I feel like I'm being let in on the final act of a play. At the tender age of 58 (almost 9) I have become active in my local bargaining unit.
Due to the resignation of one of my school's teachers mid-year, I agreed to be a member of my unit's Rep Council. (I'm already on the negotiating committee.) You know what I didn't know? Being a rep means you're warmly welcomed at state- or region-wide leadership conferences.
On Friday I went to my first-ever winter leadership conference. It was good ol' unionism at its finest.
The conference was held in Atlantic City, at a casino. We had a one-hour workshop Friday from 6 to 7 p.m., then a sumptuous banquet from 7-9. Then our unit's regional director cordially offered to drown us in alcohol at the hotel bar. Then the other members of my unit who were there decided to play beer pong in the large, loud pub on the casino's ground floor.
Saturday morning we had a gourmet breakfast, followed by four hours of workshops in which it seemed that everyone (myself excluded) was nursing a morning head. Let me tell you, readers. I've struggled through many a 5-hour teaching workshop, but this union one was riveting. The hours flew by. I'm not even being glib.
We had a mid-morning break during which we were showered with fresh fruit, hot beverages, and pastries. There were stacks of salt water taffy sitting everywhere.
After the final two-hour work session, we had a lavish luncheon buffet that featured five different desserts.
I had a private room in the casino. I've lived in New Jersey since 1987 and never stayed in a casino before.
I watched the sun rise out of the Atlantic.
EXHIBIT A: AS ABOVE
The union paid for my room, for all of the food, for parking, and (through a member) booze. I'll be reimbursed for the mileage to and from the conference.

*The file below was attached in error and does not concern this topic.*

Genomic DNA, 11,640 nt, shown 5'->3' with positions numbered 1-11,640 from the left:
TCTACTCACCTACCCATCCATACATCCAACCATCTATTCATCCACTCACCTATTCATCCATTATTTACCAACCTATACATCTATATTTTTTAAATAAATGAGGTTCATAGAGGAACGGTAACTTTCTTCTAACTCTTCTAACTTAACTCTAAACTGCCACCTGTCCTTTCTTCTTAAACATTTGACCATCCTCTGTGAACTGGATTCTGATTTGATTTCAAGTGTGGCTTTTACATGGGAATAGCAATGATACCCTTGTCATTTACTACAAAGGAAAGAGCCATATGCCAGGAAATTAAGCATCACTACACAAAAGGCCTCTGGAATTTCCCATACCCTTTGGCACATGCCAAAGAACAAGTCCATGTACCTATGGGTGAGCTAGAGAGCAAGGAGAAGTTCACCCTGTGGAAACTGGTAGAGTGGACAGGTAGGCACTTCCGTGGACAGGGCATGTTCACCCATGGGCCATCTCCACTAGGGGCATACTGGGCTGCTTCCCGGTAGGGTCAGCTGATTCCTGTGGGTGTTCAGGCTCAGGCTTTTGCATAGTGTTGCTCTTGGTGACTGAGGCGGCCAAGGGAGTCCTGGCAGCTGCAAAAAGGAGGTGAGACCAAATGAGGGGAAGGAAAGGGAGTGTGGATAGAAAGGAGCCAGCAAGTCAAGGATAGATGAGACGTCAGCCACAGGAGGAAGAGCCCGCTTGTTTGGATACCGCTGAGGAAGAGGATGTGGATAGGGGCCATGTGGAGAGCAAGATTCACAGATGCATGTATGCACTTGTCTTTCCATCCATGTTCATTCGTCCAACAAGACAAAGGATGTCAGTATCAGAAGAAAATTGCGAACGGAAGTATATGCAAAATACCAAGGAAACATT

I write this because in a few weeks the U.S. Supreme Court will render a decision that will make union dues 100 percent optional. This is a goal long sought by corporations and the one percent, who correctly perceive that collective bargaining benefits workers in terms of wages, health care, and working conditions.
Would you cough up $50 out of each of your monthly paychecks for union membership if you didn't have to? Especially if you were told that you would benefit equally with every member who does pay their dues?
So as I donned my union identifier badge and shouldered my swag bag, I had a sense of twilight, or autumn, in the whole organized labor adventure. It's a given that a conservative court will take a tire iron to unionizing's knees. Public sector unions will find themselves begging members to pay dues, and employers will be sure to hire candidates who won't want to join the union.
Until all of this crashes down, my fellow union reps and I will gather in Atlantic City to hold an idea dear -- that workers are stronger when they are bound by formal ties.
PS - I spent 24 hours in Atlantic City, New Jersey. I arrived with $50 and left with $50. Casinos and bars don't move me, wallet-wise.